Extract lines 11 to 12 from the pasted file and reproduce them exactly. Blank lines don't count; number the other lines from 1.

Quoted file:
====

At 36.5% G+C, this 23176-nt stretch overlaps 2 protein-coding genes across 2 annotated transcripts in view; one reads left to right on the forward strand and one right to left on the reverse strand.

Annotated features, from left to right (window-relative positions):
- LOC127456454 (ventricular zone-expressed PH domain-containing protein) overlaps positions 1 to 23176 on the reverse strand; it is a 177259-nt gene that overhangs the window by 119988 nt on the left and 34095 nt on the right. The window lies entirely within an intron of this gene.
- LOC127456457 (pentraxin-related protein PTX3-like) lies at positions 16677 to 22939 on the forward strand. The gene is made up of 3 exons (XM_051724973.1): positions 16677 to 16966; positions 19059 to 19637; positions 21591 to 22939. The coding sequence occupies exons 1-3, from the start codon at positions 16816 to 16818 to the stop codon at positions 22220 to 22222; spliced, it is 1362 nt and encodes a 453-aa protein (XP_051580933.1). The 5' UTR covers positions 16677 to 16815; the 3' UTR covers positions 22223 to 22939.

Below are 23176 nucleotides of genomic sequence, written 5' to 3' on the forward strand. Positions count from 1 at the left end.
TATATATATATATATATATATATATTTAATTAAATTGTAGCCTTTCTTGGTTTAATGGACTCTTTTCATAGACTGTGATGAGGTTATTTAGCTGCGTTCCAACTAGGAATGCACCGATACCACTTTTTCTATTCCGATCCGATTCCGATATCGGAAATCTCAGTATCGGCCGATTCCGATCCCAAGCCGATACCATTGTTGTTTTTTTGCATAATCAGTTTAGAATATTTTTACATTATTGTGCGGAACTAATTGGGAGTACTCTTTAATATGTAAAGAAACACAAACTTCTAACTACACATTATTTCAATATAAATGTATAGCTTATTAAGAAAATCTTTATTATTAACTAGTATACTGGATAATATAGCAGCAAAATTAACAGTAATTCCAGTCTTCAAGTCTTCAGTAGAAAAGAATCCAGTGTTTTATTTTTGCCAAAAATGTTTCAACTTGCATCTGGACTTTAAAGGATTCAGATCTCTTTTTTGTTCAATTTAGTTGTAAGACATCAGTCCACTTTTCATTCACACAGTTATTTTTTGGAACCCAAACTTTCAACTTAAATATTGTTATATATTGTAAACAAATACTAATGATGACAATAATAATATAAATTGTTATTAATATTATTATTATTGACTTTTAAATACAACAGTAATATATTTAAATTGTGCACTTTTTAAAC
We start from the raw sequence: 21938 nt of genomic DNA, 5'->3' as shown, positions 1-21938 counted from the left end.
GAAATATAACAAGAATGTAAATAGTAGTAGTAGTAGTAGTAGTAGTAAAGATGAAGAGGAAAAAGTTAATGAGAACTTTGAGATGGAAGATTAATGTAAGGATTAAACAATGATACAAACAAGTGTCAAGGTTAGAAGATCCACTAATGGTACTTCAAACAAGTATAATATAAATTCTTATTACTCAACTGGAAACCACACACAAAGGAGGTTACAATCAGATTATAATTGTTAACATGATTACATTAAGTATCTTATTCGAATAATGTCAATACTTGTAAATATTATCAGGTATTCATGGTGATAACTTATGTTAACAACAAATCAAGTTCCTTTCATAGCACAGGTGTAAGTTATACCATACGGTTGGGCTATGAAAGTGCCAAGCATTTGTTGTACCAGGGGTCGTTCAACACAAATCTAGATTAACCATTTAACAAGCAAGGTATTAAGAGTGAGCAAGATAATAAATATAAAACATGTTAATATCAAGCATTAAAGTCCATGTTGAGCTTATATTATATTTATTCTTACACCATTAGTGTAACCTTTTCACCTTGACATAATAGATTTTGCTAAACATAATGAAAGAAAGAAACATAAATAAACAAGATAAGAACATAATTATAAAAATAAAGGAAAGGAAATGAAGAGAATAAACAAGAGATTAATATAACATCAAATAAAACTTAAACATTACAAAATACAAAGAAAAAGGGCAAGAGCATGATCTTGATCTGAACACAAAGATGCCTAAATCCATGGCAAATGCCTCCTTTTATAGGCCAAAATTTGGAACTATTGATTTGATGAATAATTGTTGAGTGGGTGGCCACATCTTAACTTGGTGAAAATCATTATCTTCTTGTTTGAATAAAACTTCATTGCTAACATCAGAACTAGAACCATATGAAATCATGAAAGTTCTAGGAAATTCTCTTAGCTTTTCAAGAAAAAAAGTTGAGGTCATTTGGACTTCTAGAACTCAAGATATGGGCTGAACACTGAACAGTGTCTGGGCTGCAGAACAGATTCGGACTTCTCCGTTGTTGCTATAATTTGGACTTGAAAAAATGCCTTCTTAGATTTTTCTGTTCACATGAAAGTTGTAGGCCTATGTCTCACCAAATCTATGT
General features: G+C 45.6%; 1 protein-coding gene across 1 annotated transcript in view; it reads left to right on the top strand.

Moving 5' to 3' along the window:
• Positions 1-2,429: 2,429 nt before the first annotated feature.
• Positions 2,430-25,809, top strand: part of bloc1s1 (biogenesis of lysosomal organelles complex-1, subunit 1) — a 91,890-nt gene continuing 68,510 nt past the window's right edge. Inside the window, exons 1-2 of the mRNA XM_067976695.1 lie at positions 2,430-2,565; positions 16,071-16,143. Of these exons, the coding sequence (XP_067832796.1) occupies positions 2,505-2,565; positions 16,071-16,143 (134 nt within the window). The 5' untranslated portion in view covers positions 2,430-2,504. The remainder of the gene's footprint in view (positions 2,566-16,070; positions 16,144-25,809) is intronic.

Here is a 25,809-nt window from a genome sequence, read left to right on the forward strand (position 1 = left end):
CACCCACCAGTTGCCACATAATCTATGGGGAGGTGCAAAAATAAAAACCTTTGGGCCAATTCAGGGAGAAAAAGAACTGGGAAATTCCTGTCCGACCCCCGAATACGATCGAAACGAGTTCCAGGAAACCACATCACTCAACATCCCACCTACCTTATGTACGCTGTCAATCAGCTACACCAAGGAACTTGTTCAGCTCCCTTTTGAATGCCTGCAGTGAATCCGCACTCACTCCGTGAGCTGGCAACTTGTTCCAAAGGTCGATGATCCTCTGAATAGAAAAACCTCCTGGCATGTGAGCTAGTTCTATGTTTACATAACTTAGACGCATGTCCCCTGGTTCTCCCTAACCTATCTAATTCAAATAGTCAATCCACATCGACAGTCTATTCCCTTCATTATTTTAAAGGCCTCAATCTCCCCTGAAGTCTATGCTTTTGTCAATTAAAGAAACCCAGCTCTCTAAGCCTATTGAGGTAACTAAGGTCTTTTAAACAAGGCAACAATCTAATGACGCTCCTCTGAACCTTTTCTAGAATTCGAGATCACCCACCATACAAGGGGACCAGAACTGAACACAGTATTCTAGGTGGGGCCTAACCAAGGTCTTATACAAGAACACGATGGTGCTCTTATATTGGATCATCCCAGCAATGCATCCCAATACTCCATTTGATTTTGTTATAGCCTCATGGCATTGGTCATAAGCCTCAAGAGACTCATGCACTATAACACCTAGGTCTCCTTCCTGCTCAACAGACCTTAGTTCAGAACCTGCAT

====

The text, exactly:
• Positions 1-2,429: 2,429 nt before the first annotated feature.
• Positions 2,430-25,809, top strand: part of bloc1s1 (biogenesis of lysosomal organelles complex-1, subunit 1) — a 91,890-nt gene continuing 68,510 nt past the window's right edge. Inside the window, exons 1-2 of the mRNA XM_067976695.1 lie at positions 2,430-2,565; positions 16,071-16,143. Of these exons, the coding sequence (XP_067832796.1) occupies positions 2,505-2,565; positions 16,071-16,143 (134 nt within the window). The 5' untranslated portion in view covers positions 2,430-2,504. The remainder of the gene's footprint in view (positions 2,566-16,070; positions 16,144-25,809) is intronic.